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Scene in D.C.: Hungary Ambassador, Nitze at Folklife Fest

Hungarian Reception
Gyorgy Szapary, Hungary's ambassador to the U.S., Tibor Navracsics, deputy prime minister of Hungary, and Richard Kurin, the undersecretary of history, art, and culture at the Smithsonian Institution. Photographer: Stephanie Green/Bloomberg

June 26 (Bloomberg) -- Tibor Navracsics, deputy prime minister of Hungary, is getting a mini tour of Washington’s landmarks today with a bona fide guide: Richard Kurin, the undersecretary for history, art and culture at the Smithsonian Institution.

The two were the guests of honor last night at a reception at the home of Hungarian ambassador to the U.S. Gyorgy Szapary in celebration of the Smithsonian’s 2013 Folklife Festival with its “Hungarian Heritage” theme.

“We brought our hearts into Washington,” said Navracsics, referring to the week-long festival starting today on the National Mall. “It’s a unique opportunity for us,” he said. “We have an innovative, yet ancient culture.”

He and Kurin caught up last night over lemonade champagne while Juan Molina, deputy chief of mission for the Spanish embassy, huddled with his counterpart from the Czech Republic, Jaroslav Zajicek.

Other guests, such as arts patrons Adrienne Arsht and Ina Ginsburg, wore white in honor of Hungary’s national colors. Arsht paired her dress with green and red bangles while interior designer Aniko Gaal Schott, who decorated the ambassador’s house, wore jewelry from the host country.

“It’s from the 18th century,” she said, beaming, referring to the elaborate Hungarian necklace at her throat.

Foie gras was served with pigs in the blanket and shrimp and hummus appetizer. A trio of Hungarian folk musicians gave guests a slice of what’s in store.

Transylvanian Food

The events will showcase Hungary’s food, wine, music, dance and fashions. A dance barn will offer lessons while a kitchen will feature Transylvanian cuisine.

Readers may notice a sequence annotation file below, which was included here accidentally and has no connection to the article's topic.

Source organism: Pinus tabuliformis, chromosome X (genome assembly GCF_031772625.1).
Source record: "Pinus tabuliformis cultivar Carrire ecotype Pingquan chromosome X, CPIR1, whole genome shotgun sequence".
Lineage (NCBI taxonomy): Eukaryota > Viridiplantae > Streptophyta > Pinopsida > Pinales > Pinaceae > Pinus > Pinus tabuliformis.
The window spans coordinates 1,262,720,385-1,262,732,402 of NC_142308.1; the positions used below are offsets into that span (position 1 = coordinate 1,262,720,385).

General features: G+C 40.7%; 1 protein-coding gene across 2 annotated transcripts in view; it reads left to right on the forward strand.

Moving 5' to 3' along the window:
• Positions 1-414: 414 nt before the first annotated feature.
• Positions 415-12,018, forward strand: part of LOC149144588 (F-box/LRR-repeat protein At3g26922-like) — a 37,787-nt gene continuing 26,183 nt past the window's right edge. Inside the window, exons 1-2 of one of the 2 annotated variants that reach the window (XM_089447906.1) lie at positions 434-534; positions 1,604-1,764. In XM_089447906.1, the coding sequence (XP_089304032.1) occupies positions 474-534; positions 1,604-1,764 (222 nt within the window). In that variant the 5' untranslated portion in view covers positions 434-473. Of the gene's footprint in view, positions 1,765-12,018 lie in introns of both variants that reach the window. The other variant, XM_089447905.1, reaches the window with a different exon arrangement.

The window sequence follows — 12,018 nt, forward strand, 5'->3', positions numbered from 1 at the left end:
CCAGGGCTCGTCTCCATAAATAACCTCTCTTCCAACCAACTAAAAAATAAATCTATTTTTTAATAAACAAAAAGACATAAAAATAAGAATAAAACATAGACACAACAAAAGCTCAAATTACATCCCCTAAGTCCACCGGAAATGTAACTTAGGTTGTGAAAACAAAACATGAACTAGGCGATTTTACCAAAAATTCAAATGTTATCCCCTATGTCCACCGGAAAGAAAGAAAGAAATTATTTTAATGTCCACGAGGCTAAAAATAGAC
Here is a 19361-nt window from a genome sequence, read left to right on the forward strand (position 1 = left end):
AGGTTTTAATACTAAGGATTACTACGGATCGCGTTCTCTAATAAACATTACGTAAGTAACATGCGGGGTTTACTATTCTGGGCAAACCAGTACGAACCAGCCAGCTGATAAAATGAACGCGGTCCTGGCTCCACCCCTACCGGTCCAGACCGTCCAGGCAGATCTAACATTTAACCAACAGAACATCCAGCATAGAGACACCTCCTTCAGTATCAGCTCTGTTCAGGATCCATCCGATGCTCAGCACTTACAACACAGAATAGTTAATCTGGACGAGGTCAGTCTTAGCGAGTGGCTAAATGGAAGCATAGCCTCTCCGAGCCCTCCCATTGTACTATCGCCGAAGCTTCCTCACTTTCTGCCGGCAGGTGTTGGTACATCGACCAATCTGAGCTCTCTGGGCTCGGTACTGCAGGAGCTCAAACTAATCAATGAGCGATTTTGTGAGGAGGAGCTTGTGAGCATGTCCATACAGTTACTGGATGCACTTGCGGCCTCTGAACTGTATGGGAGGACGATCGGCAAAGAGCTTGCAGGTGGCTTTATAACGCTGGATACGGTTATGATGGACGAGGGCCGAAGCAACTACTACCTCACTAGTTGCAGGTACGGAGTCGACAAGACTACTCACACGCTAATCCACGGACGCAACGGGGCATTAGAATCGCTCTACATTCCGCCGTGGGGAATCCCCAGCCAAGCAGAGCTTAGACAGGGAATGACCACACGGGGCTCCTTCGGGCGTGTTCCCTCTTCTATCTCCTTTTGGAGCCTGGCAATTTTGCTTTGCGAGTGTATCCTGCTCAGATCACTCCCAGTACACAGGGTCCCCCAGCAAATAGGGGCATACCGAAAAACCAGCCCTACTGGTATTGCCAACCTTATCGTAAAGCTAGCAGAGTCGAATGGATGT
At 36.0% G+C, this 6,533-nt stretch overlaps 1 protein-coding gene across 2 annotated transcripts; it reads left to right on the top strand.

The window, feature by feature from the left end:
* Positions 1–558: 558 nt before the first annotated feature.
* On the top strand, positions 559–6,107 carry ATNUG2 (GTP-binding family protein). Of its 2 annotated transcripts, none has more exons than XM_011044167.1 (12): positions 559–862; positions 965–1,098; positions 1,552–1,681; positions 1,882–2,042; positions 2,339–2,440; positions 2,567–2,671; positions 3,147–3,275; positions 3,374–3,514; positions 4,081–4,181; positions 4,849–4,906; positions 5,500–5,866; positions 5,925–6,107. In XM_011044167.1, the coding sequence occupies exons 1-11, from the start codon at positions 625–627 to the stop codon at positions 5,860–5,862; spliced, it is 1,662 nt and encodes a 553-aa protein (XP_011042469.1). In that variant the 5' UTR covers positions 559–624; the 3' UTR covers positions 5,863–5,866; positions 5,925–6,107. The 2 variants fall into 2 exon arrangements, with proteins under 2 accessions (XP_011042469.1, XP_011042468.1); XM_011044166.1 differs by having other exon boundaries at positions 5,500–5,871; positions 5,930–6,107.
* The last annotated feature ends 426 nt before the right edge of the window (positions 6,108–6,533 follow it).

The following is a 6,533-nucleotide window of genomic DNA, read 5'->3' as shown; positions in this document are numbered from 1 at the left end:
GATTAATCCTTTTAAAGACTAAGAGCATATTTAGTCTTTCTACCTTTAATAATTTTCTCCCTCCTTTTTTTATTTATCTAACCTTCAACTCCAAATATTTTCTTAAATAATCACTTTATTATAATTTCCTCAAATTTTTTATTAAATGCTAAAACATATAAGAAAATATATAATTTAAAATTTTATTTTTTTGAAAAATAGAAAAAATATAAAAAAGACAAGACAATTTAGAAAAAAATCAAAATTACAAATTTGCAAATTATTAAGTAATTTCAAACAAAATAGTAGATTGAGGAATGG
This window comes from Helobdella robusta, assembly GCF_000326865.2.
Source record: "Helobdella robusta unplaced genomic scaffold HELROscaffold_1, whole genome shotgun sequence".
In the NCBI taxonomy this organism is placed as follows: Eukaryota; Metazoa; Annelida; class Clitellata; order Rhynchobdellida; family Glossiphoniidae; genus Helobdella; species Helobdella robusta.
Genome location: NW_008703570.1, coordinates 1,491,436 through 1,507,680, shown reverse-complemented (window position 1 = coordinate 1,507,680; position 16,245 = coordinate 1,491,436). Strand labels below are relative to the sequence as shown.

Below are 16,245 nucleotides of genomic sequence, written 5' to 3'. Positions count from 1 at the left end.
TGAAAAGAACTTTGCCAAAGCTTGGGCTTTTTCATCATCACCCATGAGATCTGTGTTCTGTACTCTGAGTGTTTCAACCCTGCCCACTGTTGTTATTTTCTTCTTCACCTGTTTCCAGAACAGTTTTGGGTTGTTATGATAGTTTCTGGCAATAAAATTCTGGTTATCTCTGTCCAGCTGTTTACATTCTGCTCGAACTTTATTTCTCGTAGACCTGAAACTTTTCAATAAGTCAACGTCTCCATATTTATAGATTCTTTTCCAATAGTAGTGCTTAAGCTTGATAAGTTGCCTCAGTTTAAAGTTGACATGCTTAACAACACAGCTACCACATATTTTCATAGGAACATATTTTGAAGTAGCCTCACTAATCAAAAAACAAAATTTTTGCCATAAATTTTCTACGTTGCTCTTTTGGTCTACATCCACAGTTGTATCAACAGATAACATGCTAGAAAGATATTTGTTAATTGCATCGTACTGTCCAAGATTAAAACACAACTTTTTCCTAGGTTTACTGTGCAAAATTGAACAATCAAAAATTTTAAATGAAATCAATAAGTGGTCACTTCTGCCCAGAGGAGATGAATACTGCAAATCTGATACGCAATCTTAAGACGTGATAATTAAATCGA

Karin revealed that while he’d never been to Budapest, he now has renewed interest. The people of Hungary “know who they are” and embrace their heritage “in a contemporary way. That’s what people all over the world should be doing.”

Organizers estimate that a million people will stop at the festival, now in its fourth decade.

The inspiration of foreign lands had guests talking about their vacation plans. Karin suggested the Smithsonian’s “around the world” tour, while Navracsics is a fan of the Smithsonian’s National Museum of the American Indian for those coming to Washington with the family.

Asian art collector Ann Nitze said she’ll be in Colorado next week for the Aspen Institute’s Ideas Festival while Marie Royce, senior director of international public affairs at Alcatel-Lucent, is set to spend Bastille Day in Paris with her husband, Representative Ed Royce, a California Republican and chairman of the House Committee on Foreign Affairs.

(Stephanie Green is a writer and photographer for Muse, the arts and leisure section of Bloomberg News. Any opinions expressed are her own.)

Muse highlights include Hephzibah Anderson on books, Scott Reyburn on the art market and Ryan Sutton on New York dining.

To contact the writer on this story: Stephanie Green in Washington at sgreen57@bloomberg.net or on Twitter @stephlgreen.

To contact the editor responsible for this story: Manuela Hoelterhoff at mhoelterhoff@bloomberg.net.

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